Case Narrative

A Consenting Juveniles narrative is a first-hand account reporting the words of the research subject on his or her experience.

Translated from the original Dutch for SOL Research.

Karin Spaink

I am damned sure that it was my decision.

Source:   What’s innocence?
by Karin Spaink
Het Parool (Netherlands), December 16, 1996

Karin Spaink is a Dutch journalist and feminist. Wikipedia describes her as “a free speech advocate and social critic.”

The following is an excerpt from an essay Spaink wrote for a Dutch magazine, reprinted here with permission.

There’s yet another unsettling factor in the debate about child abuse and pedophilia: children are depicted as victims, depleted of sexual urges themselves. Children seem to be “innocent” (read: asexual) by definition. If sex was involved, the children must have been victimized – no way that they wanted any part in this.

We’re shocked when a child shows sexual proclivity, and ascribe such behavior to outside – and thus, according to modern parlance: abusive – influences. But what if a child, or a youngster, does have a sexual urge? What if you’re eight, or twelve, or fourteen, and you long for some kind of sexual knowledge or encounter?

In discussions about pedophilia, people tend to refer to the child’s right to say “no.” Obviously, that’s their right and children should be fiercely emboldened to turn down any advances that they don’t feel at ease with.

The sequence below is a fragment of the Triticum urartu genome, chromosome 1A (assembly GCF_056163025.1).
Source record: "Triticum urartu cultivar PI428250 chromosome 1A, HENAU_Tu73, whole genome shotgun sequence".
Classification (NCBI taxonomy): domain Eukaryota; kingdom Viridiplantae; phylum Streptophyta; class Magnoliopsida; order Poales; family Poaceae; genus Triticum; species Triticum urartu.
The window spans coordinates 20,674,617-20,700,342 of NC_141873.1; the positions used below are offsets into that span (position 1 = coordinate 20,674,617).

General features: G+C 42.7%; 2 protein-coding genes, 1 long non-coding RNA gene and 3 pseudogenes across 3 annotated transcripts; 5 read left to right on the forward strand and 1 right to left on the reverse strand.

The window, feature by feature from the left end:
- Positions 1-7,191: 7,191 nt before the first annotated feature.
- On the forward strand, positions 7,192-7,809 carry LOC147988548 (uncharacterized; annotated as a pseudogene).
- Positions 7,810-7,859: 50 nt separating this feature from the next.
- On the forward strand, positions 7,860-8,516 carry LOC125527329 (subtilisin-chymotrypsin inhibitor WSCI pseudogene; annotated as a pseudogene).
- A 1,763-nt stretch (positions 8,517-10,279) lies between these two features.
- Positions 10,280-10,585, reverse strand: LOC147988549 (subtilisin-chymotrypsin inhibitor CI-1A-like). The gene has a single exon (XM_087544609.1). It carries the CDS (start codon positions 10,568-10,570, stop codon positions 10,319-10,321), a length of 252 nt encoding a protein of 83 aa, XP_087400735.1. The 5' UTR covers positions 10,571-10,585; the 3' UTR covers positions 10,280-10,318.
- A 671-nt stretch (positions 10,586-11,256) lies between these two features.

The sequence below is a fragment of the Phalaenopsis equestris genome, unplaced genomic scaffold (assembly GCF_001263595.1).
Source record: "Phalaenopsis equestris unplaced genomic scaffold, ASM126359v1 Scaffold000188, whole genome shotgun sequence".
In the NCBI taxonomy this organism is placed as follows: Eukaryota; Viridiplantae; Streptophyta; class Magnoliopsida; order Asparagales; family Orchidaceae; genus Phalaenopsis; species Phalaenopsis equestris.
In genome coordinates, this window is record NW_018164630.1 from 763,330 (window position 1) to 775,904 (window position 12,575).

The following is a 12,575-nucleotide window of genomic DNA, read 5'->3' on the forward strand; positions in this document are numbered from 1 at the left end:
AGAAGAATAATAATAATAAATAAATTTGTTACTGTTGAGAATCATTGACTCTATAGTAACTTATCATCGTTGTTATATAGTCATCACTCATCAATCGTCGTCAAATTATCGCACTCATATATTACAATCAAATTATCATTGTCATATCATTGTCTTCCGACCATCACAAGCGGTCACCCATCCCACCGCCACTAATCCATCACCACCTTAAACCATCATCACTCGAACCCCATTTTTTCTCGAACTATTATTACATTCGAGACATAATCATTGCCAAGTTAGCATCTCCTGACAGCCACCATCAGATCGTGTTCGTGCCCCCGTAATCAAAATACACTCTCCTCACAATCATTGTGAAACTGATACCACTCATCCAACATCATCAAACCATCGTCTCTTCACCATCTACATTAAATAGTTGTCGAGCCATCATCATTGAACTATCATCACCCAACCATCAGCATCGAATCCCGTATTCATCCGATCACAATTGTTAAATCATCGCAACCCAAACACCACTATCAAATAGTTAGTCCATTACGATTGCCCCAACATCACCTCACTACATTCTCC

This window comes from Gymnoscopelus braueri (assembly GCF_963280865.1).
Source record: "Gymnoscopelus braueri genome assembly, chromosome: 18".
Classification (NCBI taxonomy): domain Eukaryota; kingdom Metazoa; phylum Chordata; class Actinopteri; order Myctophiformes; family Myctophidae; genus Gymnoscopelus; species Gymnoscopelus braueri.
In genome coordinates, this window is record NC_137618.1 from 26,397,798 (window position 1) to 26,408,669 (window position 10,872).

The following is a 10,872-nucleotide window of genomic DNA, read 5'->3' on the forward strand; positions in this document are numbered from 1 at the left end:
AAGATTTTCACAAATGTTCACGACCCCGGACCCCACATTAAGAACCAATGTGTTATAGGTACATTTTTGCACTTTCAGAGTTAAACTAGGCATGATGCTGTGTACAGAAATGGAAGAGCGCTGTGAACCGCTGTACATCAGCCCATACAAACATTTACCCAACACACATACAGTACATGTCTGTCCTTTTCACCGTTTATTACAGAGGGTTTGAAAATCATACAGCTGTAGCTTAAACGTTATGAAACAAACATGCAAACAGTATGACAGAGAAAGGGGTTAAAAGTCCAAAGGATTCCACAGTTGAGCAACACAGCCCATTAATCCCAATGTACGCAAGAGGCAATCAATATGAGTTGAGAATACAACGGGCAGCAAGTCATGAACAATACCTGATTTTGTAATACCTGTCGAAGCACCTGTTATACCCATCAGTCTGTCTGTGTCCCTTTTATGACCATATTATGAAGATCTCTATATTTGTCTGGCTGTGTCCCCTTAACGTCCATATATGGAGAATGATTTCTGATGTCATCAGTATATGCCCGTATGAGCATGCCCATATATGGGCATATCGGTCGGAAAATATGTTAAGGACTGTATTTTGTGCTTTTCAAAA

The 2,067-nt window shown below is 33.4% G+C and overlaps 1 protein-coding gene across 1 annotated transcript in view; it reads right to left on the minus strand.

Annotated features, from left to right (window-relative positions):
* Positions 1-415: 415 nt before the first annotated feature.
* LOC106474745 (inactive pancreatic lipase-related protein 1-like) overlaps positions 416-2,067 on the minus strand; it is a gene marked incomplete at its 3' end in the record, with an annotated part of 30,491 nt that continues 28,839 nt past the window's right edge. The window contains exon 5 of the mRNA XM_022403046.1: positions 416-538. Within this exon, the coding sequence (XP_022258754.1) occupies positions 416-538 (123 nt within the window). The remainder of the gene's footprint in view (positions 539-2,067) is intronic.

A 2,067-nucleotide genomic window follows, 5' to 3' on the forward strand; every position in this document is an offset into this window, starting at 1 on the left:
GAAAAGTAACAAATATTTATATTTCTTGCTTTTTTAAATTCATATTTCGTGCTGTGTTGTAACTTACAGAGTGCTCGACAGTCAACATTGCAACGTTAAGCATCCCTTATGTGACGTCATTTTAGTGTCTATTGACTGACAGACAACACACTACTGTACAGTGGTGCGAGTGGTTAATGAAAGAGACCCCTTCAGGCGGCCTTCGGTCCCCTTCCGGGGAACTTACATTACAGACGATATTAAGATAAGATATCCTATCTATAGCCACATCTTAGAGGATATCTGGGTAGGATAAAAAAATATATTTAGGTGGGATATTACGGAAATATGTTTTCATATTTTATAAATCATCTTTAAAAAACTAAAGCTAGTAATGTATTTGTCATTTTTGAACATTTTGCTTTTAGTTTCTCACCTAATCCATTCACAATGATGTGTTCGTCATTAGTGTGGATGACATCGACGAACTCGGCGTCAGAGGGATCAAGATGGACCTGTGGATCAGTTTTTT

But what does this entitlement to say “no” entail when we basically don’t accept the possibility that a child might actually say “yes”? Hasn’t the right to say “no” thus turned into a child’s duty to say “no”? Haven’t we – by assuming that a child’s or teenager’s “yes” must invariably be tainted – inadvertently incapacitated or nullified their right to say “no”?

Children have sexual desires, and sexual curiosity. But that mere fact doesn’t grant others any rights. The real issue is how you encourage children themselves to explore, develop and channel their wishes and desires.

I’m rather afraid that the current climate – one in which sex with and between children has become a taboo – doesn’t stimulate any open discussion on the topic. The bad news is that such a stifled climate will make it more difficult for children to say “no,” simply because they can’t say “yes” anymore – and if, courageously, they do so anyway, we simply don’t believe them anymore.

I lost my virginity when I was thirteen years old; the man who “took” it was twenty, or twenty-one. Years later, I wasn’t too sure whether my decision to have sex with him was sound, but I am damned sure that it was my decision at the time. What’s more: I was hell-bent on having sex with him.. Weeks in advance, I had restless dreams, tossing and turning at night.

I was much more ready than I myself could handle. Did I throw myself at him? Yes. Did he take advantage of me? Yes. Would he have fucked me if I hadn’t made all the moves? No. Do I regret the experience? No. Could my first sexual encounter have been better, in retrospect? Yes, definitely. Do I regret it? No. The experience taught me that I could own my sexuality – even as a kid.

Children are not asexual, and thus, not necessarily “innocents.” We’d all be better off once we realize that. Only when we acknowledge that (some) children actually – positively, and sometimes even aggressively – crave for sex, we can hope to enable them to distinguish between “yes” and “no.” Assuming that “no” is the only possible answer that children could give is not helping them at all.

Excerpt reproduced with permission of author.